Interpersonal intelligences

People in this category are usually extroverts and are characterized by their sensitivity to others' moods, feelings, temperaments and motivations, and their ability to cooperate in order to work as part of a group. They communicate effectively and empathize easily with others, and may be either leaders or followers. They typically learn best by working with others and often enjoy discussions and debates.

Kinesthetic intelligences

People who have high kinesthetical intelligence are generally adept at physical activities such as sports or dance and often prefer activities which utilize movements. They usually enjoy acting or performing, and in general they are good at building and making things. They often learn best by physically doing something, rather than reading or hearing about it. Those with strong bodily-kinesthetic intelligence seem to use what might be termed muscle memory i.e. they remember things through their body rather than through their words (verbal memory) or images (visual memory). They have the skill and dexterity for the fine motor skills that are require for dancing, athletics, surgery, craft and other movement functions.

Visual intelligences

People with strong visual-spatial intelligence are typically very good at visualizing and mentally manipulating objects. Those with strong spatial intelligence are often proficient at solving puzzles. They have a strong visual memory and are often artistically inclined. Those with visual-spatial intelligence also generally have a very good sense of direction and may also have very good hand-eye coordination, although this is normally seen as characteristics of the Bodily-Kinesthetic Intelligence.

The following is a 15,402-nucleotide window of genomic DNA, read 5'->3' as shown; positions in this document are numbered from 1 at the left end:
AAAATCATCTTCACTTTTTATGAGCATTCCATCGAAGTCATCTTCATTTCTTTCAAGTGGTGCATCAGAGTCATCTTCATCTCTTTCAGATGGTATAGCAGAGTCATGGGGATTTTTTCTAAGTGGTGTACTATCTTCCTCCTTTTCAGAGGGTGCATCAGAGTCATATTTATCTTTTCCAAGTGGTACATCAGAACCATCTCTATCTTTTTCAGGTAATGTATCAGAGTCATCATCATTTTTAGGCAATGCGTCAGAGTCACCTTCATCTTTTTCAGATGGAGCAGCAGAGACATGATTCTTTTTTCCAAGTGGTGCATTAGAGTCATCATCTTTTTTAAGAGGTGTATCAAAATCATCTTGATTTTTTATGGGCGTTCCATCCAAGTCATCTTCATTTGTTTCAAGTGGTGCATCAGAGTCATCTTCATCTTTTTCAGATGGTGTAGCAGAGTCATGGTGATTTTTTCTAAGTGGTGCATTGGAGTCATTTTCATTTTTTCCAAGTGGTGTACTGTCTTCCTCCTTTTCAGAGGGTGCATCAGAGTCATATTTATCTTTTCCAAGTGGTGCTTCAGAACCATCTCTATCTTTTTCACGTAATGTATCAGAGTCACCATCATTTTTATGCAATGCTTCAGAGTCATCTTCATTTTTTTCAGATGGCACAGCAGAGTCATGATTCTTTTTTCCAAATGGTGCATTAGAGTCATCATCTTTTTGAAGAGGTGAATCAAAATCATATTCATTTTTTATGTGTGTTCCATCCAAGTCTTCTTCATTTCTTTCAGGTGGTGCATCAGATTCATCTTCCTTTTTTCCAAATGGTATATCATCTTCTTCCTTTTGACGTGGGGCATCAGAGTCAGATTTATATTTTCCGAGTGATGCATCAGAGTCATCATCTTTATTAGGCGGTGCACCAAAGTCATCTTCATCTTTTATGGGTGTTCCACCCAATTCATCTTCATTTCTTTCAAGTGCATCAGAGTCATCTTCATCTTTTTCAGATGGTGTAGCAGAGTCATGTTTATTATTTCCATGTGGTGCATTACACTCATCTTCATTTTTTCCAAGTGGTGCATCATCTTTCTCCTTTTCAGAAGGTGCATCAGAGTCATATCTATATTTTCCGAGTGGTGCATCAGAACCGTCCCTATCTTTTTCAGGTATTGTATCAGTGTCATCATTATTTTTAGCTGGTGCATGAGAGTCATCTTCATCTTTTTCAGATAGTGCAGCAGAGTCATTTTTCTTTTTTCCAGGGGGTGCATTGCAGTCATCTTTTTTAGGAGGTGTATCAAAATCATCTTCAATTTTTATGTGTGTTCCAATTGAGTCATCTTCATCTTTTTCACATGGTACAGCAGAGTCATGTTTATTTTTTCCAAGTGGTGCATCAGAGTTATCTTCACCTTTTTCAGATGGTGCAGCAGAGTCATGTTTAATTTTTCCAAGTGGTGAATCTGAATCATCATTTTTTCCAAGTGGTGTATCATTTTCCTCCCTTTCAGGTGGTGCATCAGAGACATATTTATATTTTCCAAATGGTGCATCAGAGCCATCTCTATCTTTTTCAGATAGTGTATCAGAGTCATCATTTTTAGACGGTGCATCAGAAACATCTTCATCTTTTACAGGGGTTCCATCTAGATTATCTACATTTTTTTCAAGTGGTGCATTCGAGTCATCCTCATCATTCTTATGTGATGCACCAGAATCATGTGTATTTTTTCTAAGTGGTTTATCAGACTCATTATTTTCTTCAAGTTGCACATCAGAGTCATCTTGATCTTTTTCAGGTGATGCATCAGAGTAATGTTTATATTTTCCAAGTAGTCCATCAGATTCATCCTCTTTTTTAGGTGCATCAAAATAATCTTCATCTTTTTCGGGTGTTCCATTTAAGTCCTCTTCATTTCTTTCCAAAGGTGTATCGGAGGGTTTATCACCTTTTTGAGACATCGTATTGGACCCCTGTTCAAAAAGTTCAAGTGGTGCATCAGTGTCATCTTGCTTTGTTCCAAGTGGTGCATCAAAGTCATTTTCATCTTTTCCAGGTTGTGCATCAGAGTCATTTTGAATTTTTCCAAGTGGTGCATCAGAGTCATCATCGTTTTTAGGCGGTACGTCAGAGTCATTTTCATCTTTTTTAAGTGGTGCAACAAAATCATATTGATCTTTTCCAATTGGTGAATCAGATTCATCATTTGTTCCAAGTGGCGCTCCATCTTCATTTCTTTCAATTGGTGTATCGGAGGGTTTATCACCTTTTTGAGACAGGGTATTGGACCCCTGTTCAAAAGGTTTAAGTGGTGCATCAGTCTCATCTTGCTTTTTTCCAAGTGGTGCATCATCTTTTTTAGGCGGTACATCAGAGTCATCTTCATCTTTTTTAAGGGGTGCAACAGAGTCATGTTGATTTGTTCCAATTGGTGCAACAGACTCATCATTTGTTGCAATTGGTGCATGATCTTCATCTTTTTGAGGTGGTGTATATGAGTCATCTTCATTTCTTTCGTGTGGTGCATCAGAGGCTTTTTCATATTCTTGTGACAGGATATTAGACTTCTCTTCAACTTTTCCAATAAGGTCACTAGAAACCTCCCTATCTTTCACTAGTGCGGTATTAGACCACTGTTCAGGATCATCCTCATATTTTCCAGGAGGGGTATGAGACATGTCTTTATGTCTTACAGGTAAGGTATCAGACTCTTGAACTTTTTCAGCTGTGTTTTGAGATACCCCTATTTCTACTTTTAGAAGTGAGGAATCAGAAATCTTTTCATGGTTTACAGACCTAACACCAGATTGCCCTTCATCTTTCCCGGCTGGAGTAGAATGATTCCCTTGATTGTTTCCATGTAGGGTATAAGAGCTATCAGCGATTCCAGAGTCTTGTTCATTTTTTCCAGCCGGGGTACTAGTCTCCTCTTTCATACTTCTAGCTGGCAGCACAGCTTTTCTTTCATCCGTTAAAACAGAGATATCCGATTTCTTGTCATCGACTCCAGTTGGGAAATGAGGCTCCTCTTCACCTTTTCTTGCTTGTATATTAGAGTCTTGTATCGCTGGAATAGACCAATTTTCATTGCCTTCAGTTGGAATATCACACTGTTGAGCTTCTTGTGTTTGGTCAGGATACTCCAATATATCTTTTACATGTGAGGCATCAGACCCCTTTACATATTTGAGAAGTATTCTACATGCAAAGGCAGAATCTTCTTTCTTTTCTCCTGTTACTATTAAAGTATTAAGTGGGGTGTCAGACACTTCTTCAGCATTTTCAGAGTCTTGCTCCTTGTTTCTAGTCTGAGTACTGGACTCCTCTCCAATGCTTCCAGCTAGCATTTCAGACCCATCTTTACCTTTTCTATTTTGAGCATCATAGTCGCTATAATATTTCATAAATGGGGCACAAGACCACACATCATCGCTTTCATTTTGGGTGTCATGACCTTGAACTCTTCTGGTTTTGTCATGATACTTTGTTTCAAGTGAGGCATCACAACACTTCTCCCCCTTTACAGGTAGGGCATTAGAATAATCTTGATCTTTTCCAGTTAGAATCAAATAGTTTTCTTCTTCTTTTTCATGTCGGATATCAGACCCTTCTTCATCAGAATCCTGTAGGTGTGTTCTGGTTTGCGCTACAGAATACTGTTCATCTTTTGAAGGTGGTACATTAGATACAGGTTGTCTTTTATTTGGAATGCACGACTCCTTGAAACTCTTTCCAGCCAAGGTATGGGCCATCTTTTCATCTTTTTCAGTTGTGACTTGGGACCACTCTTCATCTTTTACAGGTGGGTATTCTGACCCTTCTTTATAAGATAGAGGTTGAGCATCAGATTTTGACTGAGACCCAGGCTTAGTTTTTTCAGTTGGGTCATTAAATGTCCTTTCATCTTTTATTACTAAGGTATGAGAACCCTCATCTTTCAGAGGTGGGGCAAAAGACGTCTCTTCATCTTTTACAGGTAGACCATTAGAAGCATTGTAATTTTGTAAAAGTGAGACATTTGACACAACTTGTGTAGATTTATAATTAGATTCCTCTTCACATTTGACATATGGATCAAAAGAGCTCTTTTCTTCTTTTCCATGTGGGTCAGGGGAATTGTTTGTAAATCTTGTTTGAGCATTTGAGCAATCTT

Musical/Emotional intelligences

Those who have a high level of Musical- Rhythmic or Emotional intelligence display greater sensitivity to sounds, rhythms, tones, and music. They normally have good pitch and may even have absolute pitch, and are able to sing, play musical instruments, and compose music. Since there is a strong auditory component to this intelligence, those who are strongest in it may learn best via lecture. In addition, they will often use songs or rhythms to learn and memorize information, and may work best with music playing in the background.

Naturalistic intelligences

Those with high Naturalistic Intelligence are said to have greater sensitivity to nature and their place within it, the ability to nurture and grow things, and have greater ease in caring for, taming and interacting with animals. They may also be able to discern changes or fluctuations in their natural surroundings. They are also good at recognizing and classifying different species. It generally involves a keen observation of environment and the surrounding and the ability to classify things as well. "Naturalists" learn best when the subject involves collecting and analyzing, or is closely related to something prominent in nature. Naturalistic learners would learn more through being outside or in a kinesthetic way by exploring nature, making collections of objects, studying them and grouping them, also by using sensory skills -sound, smell, taste and touch.


Benefits Of Inborn Potential Aptitude Report.

  • Accurately understand one’s multiple intelligences, strengths and weaknesses, and the most effective learning style.
  • Unbiased towards cultural background, results are not affected by environment, health, emotional factors.
  • Reliable genetic information as fingerprints never change and need only be done once in a lifetime.
  • Simple, convenient, no adverse effects, not comprising of any questions whatsoever.